Following a previous tip/discussion on what to avoid when shopping or looking at the back of an ingredient list, another ingredient to watch out for is carregeenan. Most believe this ingredient is natural and safe, but in fact this is an indigestible polysaccharide (a carbohydrate containing cellulose and starch) derived from red algae plants. More importantly this ingredient is an additive in most common food, acting as an emulsifier, thickening or stabilizing agent. You will see this ingredient mainly in almond, soy or coconut milk, or other non-dairy products to give the product more consistency and as a low-fat product, more taste. It has even been found in other known edible products such as frozen dinners, ice cream, yogurt, soups, commercial products, and in certain beverages.
Carregeenan has been shown to have no nutritional value whatsoever. Worse, it can disrupt the gut leading to inflammation, irritable bowel syndrome (IBS), other gut issues, and potentially lead to cancer development, especially cancer in the gastrointestinal tract.
There are two forms of carregeenan, degraded carregeenan (also known as poligeenan) and undegraded carregeenan. When seen on an ingredients list, they both appear as carregeenan. Neither of these forms provide any benefits to the human body, which both forms should be avoided as much as possible. As such, degraded carregeenan has carcinogenic properties which promote cancer at a quicker rate. In a 2001 review by J. K. Tobacman, it mentions that “Although the International Agency for Research on Cancer in 1982 identified sufficient evidence for the carcinogenicity of degraded carrageenan in animals to regard it as posing a carcinogenic risk to humans, carrageenan is still used widely as a thickener, stabilizer, and texturizer in a variety of processed foods prevalent in the Western diet.” So why are we still ingesting this ingredient?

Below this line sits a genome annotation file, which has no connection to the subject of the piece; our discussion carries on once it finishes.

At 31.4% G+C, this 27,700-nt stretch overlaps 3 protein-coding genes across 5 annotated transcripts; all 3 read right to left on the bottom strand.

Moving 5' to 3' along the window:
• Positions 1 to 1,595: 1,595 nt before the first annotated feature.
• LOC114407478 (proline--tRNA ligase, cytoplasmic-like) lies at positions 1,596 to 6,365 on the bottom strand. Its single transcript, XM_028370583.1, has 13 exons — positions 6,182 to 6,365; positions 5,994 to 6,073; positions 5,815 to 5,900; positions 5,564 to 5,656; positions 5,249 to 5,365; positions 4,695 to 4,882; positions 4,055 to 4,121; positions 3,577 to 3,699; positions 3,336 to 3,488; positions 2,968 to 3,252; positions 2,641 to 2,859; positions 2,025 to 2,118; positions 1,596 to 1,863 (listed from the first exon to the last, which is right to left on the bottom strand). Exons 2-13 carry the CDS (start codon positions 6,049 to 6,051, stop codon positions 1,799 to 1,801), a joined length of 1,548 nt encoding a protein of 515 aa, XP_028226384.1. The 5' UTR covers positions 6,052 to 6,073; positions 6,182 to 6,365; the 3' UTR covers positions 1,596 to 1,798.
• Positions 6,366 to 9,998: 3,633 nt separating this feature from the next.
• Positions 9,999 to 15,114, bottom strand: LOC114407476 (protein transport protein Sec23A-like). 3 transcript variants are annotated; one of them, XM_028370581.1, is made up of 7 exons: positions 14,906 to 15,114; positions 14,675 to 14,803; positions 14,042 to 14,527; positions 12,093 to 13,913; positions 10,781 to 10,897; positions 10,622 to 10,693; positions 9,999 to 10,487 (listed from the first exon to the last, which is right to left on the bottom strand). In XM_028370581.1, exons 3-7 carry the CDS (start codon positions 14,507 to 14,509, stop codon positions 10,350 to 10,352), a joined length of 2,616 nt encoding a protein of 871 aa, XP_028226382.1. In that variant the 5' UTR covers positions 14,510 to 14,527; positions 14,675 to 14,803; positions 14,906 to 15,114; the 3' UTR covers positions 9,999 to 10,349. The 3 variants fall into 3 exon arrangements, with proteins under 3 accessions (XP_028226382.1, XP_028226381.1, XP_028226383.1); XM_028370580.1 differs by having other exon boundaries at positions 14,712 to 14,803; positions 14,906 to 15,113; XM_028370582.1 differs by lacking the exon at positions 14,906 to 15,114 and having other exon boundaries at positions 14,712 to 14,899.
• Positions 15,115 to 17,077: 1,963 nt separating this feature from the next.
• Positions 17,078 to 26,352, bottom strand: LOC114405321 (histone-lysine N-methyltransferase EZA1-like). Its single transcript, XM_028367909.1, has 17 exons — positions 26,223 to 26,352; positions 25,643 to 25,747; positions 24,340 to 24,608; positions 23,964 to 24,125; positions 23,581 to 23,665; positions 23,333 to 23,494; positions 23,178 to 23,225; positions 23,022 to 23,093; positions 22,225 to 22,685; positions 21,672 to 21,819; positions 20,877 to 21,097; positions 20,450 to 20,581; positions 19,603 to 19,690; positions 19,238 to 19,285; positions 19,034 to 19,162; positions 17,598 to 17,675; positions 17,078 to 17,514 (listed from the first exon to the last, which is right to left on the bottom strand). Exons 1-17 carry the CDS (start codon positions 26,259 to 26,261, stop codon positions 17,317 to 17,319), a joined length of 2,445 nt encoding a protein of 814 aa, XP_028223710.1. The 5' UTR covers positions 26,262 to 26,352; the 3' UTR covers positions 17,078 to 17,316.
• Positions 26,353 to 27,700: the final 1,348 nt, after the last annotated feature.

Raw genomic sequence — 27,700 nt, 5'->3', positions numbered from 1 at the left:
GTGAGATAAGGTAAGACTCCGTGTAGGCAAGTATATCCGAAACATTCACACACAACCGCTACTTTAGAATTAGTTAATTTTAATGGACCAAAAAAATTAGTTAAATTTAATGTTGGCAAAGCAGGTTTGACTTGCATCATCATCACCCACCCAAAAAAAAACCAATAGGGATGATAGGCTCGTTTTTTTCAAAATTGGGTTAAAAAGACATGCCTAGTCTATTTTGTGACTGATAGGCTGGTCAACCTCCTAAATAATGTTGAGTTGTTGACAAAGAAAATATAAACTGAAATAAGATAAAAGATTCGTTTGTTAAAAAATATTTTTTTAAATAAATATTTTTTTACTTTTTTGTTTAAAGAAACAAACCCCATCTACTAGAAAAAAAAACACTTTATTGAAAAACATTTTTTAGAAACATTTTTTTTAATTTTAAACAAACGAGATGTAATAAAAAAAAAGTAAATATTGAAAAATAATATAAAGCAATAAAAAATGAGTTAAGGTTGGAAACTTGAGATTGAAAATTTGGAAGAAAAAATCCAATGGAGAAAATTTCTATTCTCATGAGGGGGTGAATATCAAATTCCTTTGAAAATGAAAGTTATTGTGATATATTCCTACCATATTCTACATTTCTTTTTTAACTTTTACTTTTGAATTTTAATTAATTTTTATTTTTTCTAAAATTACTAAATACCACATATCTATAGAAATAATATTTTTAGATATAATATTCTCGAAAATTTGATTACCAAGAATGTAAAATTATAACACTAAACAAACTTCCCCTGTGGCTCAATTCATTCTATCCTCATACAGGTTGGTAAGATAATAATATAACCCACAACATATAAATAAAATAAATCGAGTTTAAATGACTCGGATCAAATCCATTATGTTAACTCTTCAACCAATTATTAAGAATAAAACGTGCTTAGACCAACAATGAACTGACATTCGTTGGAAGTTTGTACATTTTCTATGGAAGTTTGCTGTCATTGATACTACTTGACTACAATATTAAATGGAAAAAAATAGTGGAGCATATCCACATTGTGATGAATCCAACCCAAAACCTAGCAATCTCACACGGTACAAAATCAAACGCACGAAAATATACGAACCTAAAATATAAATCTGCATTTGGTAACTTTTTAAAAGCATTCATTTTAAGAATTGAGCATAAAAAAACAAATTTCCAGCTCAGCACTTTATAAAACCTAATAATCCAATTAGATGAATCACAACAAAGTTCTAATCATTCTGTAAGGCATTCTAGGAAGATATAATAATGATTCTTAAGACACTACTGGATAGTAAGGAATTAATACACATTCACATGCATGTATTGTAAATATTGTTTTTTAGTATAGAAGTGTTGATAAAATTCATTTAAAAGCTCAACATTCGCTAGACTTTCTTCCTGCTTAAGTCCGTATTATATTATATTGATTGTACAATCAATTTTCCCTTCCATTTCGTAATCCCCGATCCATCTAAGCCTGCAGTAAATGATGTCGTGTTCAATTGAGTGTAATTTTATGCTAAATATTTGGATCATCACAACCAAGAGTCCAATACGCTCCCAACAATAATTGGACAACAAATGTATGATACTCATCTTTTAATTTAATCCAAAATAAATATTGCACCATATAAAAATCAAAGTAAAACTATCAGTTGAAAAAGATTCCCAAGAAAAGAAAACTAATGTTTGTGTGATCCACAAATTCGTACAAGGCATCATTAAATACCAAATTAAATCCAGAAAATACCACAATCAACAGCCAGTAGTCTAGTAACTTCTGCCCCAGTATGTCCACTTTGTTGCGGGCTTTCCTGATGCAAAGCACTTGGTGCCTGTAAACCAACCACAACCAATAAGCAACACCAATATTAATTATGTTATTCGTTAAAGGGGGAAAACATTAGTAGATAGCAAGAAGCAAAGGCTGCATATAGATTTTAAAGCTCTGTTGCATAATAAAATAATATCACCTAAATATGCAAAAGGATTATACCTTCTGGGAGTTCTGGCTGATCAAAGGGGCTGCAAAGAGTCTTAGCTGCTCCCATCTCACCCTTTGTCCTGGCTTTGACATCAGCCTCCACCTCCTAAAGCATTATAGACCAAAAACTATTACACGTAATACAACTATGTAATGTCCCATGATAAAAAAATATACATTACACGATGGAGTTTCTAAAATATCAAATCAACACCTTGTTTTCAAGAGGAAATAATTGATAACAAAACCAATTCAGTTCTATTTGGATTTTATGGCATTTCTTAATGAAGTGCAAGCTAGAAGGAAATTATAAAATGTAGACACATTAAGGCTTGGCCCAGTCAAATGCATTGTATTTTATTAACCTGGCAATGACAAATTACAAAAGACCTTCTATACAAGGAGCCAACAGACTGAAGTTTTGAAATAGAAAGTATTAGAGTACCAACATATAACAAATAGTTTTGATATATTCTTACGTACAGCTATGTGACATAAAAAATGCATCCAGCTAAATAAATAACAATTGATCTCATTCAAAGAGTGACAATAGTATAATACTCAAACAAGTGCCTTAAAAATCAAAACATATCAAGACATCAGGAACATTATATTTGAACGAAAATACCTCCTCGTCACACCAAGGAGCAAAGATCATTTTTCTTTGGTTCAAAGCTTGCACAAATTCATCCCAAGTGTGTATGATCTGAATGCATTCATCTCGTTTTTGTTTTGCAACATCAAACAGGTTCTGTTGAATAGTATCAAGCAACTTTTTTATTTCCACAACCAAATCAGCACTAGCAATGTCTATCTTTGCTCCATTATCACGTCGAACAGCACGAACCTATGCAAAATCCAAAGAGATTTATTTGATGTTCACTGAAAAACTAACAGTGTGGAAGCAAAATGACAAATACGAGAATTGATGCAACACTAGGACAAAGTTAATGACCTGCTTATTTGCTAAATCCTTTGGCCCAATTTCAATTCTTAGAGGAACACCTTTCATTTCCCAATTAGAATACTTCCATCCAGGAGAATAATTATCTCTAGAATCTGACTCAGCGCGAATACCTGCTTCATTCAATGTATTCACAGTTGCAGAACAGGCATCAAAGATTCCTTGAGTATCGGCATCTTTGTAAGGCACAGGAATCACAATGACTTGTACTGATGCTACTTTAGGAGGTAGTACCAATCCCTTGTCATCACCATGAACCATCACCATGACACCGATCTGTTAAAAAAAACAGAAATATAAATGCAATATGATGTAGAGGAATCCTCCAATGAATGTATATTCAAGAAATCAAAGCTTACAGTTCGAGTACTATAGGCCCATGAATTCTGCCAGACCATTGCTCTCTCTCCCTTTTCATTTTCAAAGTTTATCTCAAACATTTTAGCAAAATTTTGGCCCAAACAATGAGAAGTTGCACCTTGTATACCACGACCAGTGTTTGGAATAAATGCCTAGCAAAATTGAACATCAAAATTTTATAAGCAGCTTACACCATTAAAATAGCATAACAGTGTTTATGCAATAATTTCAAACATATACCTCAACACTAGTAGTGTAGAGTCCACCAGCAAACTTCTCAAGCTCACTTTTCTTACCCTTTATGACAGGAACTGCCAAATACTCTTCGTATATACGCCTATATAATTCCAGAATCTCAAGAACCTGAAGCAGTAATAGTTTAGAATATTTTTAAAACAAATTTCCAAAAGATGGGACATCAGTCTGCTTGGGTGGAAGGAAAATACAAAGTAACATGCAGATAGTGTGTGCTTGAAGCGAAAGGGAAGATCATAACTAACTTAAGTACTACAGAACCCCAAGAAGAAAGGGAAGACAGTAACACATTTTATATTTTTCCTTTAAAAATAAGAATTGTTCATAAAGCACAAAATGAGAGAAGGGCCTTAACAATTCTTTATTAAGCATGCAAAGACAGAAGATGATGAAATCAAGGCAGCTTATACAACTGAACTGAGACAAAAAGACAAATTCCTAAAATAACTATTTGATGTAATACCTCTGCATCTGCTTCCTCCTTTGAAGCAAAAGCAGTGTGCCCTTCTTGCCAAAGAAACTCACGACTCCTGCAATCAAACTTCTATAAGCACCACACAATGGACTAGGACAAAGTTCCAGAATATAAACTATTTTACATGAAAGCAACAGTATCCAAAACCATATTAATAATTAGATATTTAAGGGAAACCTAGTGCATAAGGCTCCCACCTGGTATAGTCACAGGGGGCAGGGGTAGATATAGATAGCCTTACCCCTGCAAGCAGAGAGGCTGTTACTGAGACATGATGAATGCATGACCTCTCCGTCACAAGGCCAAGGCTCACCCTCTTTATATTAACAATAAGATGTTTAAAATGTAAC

Tobacman reviewed that “… these data demonstrated that exposure to undegraded as well as to degraded carrageenan was associated with the occurrence of intestinal ulcerations and neoplasms. This association may be attributed to contamination of undegraded carrageenan by components of low molecular weight, spontaneous metabolism of undegraded carrageenan by acid hydrolysis under conditions of normal digestion, or the interactions with intestinal bacteria.” Which prove to show that having this ingredient can cause serious side effects to the body.
So, what can you do to avoid this ingredient? Best thing to do, read ALL the labels. That’s really all you can do. So before buying any food product, if you are health conscious, read the labels.
To learn more about nutrition with Anthony Borsellino:
Anthony Borsellino, Ph.D.
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Tobacman, J.K., (2001), Environment Health Perspectives, Review of harmful gastrointestinal effects of carrageenan in animal experiments, 109:10, 983-994.